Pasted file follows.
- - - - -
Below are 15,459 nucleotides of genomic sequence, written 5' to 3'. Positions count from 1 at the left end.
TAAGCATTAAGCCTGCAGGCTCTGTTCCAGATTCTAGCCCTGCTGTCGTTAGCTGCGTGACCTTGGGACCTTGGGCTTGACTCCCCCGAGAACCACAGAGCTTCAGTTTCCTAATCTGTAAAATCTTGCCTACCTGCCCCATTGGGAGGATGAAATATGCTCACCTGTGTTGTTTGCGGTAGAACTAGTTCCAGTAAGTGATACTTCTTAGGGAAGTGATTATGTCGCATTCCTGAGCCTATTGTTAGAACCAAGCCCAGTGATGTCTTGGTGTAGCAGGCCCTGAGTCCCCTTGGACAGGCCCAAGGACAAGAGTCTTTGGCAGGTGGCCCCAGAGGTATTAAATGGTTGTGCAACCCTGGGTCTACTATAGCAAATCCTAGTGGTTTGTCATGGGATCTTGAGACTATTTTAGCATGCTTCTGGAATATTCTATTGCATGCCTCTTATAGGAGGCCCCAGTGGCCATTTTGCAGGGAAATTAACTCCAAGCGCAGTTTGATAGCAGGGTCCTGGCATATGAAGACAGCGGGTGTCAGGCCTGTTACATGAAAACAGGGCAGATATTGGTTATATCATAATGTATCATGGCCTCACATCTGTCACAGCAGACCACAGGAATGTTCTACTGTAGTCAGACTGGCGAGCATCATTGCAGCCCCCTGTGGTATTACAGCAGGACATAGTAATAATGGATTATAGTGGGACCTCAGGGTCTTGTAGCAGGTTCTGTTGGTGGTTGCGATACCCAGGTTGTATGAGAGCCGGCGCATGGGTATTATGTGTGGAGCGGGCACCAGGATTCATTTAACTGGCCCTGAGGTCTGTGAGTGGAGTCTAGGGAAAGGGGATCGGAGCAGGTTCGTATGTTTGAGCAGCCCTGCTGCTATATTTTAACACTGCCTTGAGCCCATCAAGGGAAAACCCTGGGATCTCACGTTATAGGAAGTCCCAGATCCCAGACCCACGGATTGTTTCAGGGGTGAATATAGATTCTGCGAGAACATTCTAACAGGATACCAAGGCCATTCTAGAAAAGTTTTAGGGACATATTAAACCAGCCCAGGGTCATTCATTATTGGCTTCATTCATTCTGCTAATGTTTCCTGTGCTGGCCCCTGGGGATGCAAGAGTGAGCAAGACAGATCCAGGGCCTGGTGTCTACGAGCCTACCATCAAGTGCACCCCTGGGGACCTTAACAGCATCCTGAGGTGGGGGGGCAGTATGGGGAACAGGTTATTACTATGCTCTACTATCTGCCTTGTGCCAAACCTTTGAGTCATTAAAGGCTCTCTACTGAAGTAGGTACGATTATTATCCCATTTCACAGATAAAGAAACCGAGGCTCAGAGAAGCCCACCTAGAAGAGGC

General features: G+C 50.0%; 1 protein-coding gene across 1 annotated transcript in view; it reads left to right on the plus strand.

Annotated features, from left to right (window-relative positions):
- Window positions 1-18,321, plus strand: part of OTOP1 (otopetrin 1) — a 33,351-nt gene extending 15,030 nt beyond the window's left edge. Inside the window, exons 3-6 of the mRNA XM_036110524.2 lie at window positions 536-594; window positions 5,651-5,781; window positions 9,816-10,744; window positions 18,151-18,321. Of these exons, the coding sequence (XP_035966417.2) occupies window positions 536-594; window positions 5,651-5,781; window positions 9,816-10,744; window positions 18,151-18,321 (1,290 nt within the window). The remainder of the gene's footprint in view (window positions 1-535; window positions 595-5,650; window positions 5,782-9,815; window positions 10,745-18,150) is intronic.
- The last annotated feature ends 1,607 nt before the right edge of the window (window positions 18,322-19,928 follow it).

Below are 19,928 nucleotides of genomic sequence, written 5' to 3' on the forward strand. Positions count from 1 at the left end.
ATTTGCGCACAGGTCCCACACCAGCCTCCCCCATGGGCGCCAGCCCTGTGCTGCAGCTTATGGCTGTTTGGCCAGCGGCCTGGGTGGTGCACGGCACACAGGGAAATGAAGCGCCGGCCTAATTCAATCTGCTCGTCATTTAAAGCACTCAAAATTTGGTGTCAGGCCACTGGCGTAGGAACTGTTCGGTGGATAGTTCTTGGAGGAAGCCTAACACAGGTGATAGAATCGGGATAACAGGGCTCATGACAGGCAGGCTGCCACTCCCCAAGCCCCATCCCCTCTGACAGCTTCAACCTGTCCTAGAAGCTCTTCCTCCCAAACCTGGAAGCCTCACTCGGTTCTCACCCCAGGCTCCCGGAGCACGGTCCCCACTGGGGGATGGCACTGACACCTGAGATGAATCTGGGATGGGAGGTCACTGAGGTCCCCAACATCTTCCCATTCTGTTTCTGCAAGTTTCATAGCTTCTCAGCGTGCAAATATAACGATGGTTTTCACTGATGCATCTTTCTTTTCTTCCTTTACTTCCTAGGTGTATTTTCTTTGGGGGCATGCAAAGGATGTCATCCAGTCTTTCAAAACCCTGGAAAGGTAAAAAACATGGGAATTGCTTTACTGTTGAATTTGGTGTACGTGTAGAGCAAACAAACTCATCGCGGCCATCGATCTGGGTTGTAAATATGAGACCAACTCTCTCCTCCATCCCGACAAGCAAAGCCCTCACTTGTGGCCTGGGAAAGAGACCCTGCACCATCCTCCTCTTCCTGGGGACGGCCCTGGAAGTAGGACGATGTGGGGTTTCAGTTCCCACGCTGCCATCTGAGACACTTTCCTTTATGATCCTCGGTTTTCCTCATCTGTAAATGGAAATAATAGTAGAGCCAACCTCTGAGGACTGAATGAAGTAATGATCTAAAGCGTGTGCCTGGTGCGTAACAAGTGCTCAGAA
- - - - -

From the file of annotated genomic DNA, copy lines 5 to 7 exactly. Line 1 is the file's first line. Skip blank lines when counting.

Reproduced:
- Window positions 1-18,321, plus strand: part of OTOP1 (otopetrin 1) — a 33,351-nt gene extending 15,030 nt beyond the window's left edge. Inside the window, exons 3-6 of the mRNA XM_036110524.2 lie at window positions 536-594; window positions 5,651-5,781; window positions 9,816-10,744; window positions 18,151-18,321. Of these exons, the coding sequence (XP_035966417.2) occupies window positions 536-594; window positions 5,651-5,781; window positions 9,816-10,744; window positions 18,151-18,321 (1,290 nt within the window). The remainder of the gene's footprint in view (window positions 1-535; window positions 595-5,650; window positions 5,782-9,815; window positions 10,745-18,150) is intronic.
- The last annotated feature ends 1,607 nt before the right edge of the window (window positions 18,322-19,928 follow it).

Below are 19,928 nucleotides of genomic sequence, written 5' to 3' on the forward strand. Positions count from 1 at the left end.